Iraq’s Supreme Court on Monday issued an order to stop the independence referendum in the semi-autonomous Kurdistan region slated for September 25, officials said.

In a statement, the court said the poll, which was convened by regional Kurdish president Masoud Barzani, had been suspended until they could establish if it was constitutional.

“The Supreme Court ordered the suspension of the procedures of the referendum set to take place on September 25 until it issues a ruling on complaints contesting the legality of the vote,” Iyas al-Samouk, the head of the court’s media office, was quoted as saying by Efe news.

The decision came a day after the UN declared that the referendum would endanger the fight against the Islamic State terror organisation and called for a dialogue between the autonomous region and Iraq.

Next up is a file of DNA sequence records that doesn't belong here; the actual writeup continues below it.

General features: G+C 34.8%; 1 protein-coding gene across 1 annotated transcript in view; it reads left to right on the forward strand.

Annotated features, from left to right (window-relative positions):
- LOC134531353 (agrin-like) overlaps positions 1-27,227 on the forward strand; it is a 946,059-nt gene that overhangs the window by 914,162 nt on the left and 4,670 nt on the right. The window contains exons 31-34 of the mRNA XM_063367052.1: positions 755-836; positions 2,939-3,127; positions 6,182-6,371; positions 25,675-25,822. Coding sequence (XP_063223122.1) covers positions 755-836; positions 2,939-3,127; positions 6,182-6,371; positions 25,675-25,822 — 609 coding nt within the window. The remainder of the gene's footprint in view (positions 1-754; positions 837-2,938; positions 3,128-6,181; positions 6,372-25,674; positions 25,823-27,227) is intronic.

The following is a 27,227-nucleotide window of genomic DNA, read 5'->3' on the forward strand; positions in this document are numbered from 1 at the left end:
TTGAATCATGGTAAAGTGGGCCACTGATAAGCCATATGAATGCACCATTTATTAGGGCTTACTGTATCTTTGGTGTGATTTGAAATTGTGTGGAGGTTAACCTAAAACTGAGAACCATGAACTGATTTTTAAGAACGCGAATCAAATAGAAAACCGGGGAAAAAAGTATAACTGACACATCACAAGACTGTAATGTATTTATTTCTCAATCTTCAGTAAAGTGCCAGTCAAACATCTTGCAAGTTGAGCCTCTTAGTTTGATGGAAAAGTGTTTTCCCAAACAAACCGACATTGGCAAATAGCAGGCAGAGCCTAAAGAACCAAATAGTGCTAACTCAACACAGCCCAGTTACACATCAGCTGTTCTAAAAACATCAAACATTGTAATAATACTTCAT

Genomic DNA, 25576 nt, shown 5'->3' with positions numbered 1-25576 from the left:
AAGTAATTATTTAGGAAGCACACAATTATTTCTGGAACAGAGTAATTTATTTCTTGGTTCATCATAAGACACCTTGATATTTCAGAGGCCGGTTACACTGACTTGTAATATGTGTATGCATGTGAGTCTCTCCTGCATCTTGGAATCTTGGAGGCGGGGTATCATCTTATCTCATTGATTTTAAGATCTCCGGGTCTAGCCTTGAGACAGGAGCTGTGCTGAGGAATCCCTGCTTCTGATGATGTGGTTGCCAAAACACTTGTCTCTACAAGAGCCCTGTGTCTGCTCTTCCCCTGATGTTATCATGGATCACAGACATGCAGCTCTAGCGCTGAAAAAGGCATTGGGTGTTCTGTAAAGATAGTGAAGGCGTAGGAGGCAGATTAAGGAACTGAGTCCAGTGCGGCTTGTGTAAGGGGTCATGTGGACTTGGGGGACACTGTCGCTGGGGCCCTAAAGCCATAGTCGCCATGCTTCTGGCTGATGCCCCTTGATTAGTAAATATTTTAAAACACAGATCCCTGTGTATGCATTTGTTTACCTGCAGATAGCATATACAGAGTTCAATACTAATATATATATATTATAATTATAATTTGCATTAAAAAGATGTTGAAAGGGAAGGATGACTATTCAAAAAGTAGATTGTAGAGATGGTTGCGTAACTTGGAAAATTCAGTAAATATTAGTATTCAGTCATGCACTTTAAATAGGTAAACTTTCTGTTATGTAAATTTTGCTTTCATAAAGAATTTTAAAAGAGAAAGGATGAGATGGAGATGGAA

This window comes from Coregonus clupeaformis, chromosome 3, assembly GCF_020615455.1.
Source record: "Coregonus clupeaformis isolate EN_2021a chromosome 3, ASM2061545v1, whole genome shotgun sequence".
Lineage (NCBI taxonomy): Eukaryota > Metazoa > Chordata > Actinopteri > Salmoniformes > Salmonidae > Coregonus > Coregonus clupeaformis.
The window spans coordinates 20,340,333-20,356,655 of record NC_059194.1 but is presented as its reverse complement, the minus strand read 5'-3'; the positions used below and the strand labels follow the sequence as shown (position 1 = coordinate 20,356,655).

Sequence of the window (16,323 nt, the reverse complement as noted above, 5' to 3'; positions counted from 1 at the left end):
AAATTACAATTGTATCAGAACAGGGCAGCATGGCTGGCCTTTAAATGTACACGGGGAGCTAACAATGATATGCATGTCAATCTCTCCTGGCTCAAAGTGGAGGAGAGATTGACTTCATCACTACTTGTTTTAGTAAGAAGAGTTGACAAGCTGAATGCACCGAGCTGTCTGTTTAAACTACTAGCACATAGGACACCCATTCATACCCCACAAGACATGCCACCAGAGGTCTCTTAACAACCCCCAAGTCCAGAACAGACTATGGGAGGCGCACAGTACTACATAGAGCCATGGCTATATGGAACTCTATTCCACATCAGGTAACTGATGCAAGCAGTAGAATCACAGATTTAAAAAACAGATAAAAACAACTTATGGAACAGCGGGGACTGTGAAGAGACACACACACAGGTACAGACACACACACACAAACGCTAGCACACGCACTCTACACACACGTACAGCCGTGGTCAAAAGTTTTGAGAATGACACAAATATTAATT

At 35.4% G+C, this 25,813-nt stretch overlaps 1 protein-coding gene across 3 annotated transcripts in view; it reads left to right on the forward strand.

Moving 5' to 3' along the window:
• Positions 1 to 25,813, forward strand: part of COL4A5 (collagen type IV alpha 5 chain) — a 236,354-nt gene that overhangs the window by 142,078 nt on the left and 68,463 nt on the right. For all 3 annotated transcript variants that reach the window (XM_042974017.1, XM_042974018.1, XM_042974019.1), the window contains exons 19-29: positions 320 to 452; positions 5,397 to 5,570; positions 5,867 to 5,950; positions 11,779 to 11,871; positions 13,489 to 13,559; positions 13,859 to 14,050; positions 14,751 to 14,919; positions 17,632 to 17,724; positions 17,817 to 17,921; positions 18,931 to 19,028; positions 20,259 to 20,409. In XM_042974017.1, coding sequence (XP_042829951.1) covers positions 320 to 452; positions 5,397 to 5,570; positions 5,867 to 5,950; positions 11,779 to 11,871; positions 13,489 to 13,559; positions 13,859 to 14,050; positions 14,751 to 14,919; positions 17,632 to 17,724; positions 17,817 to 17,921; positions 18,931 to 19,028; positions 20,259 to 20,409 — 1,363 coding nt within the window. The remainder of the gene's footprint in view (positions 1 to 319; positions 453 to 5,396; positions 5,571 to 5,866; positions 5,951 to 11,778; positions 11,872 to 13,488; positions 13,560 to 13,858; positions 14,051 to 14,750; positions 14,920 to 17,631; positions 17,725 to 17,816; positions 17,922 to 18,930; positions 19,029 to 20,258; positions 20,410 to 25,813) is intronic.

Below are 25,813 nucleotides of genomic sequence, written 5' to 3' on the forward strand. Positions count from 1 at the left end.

Tensions have risen as a result of the scheduled vote, in which the Iraqi Kurdistan region and areas recently liberated from the IS and held by the Peshmerga forces are to participate.

The secretary of the Iranian Supreme National Security Council, Ali Shamkhani, warned that Iran would close its borders with the region if it became independent from Iraq.

Turkey, which has in the past expressed its rejection of the referendum, on Monday began a series of military manoeuvers on its border with Iraqi Kurdistan, though it assured that they were part of an operation against terror organisations.

Iraqi Kurdistan has enjoyed regional autonomy since the 1990s, a status bolstered in the 2005 Constitution that defined Iraq as a federal state.

On Friday, the Kurdish Parliament unanimously ratified the referendum amid pro-independence rallies across the region.

 

First Published | 18 September 2017 6:03 PM
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